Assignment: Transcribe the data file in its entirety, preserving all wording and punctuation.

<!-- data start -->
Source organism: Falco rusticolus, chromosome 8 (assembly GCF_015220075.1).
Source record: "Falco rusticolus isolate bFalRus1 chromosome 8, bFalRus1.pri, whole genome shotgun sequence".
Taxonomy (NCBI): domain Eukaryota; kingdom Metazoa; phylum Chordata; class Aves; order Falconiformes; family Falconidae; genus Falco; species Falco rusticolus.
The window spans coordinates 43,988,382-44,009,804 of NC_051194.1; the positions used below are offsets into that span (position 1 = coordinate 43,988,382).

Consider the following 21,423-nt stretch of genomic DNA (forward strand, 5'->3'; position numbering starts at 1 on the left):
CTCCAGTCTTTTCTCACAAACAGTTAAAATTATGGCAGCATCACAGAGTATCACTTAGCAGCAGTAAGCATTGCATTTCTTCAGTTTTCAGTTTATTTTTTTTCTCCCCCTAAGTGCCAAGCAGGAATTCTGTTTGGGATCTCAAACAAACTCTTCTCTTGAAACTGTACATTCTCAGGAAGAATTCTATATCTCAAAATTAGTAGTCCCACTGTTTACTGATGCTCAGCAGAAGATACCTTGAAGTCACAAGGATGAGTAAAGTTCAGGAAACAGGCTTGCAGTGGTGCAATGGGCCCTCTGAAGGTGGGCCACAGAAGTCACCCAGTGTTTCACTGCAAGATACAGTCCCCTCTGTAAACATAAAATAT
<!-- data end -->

Source organism: Falco rusticolus, chromosome 8 (assembly GCF_015220075.1).
Source record: "Falco rusticolus isolate bFalRus1 chromosome 8, bFalRus1.pri, whole genome shotgun sequence".
Taxonomy (NCBI): domain Eukaryota; kingdom Metazoa; phylum Chordata; class Aves; order Falconiformes; family Falconidae; genus Falco; species Falco rusticolus.
The window spans coordinates 43,988,382-44,009,804 of NC_051194.1; the positions used below are offsets into that span (position 1 = coordinate 43,988,382).

Consider the following 21,423-nt stretch of genomic DNA (forward strand, 5'->3'; position numbering starts at 1 on the left):
CTCCAGTCTTTTCTCACAAACAGTTAAAATTATGGCAGCATCACAGAGTATCACTTAGCAGCAGTAAGCATTGCATTTCTTCAGTTTTCAGTTTATTTTTTTTCTCCCCCTAAGTGCCAAGCAGGAATTCTGTTTGGGATCTCAAACAAACTCTTCTCTTGAAACTGTACATTCTCAGGAAGAATTCTATATCTCAAAATTAGTAGTCCCACTGTTTACTGATGCTCAGCAGAAGATACCTTGAAGTCACAAGGATGAGTAAAGTTCAGGAAACAGGCTTGCAGTGGTGCAATGGGCCCTCTGAAGGTGGGCCACAGAAGTCACCCAGTGTTTCACTGCAAGATACAGTCCCCTCTGTAAACATAAAATAT